It is proposed that the existing relationship between the influencing agent and the target of influence plays a central role in the choice of using hard and soft influence tactics. In a field study, 3 key aspects of the relation between agent and target were examined, and the results generally supported our hypotheses. First, the more unfairly people felt they were treated the more often they wielded influence, especially using harder influence tactics. Second, the better the influencing agent liked the target, the relatively less often he or she used hard tactics. Finally, the more the influencing agent felt dependent upon the target, the fewer influence tactics, both hard and soft, were used. The discussion focuses on both the practical and theoretical implications of these findings.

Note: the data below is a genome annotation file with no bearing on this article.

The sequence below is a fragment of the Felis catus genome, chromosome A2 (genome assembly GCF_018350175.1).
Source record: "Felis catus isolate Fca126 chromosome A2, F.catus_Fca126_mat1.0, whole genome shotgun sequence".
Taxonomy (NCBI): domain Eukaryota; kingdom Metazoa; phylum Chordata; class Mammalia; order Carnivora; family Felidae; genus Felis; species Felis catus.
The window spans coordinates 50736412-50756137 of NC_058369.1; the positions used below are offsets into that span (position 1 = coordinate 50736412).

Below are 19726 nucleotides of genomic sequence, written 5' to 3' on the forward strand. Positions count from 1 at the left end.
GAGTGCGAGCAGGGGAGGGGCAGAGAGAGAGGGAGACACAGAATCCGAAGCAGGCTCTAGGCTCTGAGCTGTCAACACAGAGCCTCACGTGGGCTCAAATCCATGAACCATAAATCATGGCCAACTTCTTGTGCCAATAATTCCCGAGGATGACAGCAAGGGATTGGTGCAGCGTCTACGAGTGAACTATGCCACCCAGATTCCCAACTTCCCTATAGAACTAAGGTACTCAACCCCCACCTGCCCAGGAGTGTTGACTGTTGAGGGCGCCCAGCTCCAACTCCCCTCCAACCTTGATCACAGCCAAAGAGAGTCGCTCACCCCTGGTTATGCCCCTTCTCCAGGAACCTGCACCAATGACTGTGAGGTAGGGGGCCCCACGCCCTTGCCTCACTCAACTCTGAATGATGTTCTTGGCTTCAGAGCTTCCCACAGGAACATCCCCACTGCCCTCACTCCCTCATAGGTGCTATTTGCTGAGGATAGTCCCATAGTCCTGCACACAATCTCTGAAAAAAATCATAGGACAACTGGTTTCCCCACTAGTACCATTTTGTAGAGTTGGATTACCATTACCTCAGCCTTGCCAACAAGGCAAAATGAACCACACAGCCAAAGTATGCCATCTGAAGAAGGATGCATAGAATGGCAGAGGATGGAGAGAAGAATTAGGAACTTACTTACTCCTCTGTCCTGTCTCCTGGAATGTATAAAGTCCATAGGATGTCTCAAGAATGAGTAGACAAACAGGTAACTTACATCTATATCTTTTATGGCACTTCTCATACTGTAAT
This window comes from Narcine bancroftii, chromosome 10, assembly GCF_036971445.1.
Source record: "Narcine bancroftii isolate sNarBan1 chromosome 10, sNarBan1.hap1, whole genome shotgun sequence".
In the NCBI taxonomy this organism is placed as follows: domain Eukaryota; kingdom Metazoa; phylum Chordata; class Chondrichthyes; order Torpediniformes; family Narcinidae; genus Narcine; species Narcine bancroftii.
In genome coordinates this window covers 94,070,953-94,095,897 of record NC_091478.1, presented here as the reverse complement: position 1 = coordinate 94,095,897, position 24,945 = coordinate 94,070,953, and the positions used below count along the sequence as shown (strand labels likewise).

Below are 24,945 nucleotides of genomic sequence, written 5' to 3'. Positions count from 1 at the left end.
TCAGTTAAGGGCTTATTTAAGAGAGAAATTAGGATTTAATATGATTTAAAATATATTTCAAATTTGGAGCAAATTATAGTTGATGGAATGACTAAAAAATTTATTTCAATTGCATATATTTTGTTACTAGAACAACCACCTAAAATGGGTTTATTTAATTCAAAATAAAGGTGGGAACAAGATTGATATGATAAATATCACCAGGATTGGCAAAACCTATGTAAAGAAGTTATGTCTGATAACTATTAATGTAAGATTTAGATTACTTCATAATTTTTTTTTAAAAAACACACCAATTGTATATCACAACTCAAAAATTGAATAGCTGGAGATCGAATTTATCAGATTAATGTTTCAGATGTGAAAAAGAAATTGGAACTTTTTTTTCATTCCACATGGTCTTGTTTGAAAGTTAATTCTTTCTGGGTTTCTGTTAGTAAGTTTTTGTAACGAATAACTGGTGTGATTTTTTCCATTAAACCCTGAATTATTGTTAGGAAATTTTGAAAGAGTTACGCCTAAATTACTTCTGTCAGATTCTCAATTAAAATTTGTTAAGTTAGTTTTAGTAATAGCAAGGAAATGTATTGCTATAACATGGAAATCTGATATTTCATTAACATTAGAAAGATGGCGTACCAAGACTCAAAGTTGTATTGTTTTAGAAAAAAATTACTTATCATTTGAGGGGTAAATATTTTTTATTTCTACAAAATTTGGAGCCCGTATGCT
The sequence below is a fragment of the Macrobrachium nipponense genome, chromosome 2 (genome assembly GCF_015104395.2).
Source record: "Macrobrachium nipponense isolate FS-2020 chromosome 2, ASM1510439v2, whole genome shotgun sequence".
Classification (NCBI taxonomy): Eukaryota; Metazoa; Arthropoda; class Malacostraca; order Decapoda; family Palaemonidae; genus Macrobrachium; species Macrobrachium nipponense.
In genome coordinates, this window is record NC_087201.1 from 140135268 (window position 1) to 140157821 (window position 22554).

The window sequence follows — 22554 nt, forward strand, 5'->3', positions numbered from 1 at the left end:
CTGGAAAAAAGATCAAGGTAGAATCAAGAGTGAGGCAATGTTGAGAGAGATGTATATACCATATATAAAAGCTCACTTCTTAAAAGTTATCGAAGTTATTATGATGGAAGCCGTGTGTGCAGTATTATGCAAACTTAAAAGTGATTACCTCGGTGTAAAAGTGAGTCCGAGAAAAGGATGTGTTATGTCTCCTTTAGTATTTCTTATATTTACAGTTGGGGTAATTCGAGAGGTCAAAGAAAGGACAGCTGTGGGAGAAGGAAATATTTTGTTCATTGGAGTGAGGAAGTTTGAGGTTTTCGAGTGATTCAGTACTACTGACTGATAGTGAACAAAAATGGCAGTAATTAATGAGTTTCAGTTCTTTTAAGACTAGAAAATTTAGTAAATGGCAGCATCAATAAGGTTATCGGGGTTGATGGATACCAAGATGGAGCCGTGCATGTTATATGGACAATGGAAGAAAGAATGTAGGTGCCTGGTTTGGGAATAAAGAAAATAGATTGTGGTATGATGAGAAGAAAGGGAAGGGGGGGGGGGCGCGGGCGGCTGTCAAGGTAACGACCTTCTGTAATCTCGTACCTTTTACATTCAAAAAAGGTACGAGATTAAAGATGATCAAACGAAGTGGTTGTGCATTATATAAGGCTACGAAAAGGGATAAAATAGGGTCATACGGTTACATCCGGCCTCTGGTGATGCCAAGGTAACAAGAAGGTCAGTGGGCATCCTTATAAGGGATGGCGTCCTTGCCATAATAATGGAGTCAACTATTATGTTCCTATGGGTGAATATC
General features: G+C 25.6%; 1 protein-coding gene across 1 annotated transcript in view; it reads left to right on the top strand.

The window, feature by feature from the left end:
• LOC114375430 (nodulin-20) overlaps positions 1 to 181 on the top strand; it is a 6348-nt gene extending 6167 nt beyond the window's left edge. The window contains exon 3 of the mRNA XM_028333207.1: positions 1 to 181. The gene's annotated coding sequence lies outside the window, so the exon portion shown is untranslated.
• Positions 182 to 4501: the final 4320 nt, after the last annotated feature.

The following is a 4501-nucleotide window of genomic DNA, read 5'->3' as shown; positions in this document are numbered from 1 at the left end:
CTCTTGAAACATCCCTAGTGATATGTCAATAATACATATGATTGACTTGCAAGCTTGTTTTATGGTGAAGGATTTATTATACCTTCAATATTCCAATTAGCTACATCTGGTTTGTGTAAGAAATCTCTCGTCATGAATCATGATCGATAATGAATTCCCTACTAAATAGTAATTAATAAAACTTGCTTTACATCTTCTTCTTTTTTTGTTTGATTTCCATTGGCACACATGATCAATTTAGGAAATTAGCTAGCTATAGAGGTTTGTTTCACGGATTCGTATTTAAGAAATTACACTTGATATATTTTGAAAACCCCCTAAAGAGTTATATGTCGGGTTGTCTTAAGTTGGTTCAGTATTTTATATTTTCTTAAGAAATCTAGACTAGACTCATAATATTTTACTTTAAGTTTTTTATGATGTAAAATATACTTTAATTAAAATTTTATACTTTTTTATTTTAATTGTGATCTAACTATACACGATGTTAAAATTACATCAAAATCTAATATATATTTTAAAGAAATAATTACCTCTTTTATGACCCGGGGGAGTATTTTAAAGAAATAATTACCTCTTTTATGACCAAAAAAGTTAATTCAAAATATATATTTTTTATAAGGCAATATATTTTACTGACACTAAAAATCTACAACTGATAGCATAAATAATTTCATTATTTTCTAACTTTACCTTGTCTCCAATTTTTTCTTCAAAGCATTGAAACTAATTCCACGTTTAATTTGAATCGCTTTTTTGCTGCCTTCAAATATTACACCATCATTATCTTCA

|Number of pages||14|
|Journal||Journal of applied social psychology|
|Publication status||Published - Apr-1999|